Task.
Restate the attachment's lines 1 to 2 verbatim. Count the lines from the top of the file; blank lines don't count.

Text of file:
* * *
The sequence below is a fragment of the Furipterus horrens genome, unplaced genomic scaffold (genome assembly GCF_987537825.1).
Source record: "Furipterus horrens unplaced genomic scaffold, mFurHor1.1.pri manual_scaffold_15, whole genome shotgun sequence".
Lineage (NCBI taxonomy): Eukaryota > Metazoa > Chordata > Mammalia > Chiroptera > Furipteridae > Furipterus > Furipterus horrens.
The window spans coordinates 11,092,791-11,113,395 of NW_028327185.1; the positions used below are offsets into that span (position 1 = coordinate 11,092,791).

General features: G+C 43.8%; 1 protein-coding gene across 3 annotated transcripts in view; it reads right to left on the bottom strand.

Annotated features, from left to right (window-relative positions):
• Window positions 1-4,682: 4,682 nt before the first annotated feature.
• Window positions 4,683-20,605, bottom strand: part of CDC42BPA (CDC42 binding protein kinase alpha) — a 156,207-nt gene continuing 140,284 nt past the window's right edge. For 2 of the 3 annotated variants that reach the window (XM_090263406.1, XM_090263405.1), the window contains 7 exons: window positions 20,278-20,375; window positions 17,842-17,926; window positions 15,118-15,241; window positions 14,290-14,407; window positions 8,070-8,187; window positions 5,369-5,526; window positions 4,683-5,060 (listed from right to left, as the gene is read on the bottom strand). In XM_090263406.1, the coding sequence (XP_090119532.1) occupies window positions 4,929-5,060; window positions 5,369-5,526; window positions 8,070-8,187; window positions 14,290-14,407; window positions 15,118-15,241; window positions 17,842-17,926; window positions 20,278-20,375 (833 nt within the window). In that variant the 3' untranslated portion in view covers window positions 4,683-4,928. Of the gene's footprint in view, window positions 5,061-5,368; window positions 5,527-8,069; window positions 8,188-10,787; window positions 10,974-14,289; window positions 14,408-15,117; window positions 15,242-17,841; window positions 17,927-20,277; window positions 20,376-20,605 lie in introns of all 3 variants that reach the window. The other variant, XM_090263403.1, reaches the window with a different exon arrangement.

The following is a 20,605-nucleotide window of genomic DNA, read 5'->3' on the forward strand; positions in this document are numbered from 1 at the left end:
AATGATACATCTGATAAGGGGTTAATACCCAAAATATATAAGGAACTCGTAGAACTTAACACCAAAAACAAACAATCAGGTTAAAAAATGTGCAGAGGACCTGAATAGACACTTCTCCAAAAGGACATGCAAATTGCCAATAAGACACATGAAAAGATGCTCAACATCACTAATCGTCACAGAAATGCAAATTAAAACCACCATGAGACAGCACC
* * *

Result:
The sequence below is a fragment of the Furipterus horrens genome, unplaced genomic scaffold (genome assembly GCF_987537825.1).
Source record: "Furipterus horrens unplaced genomic scaffold, mFurHor1.1.pri manual_scaffold_15, whole genome shotgun sequence".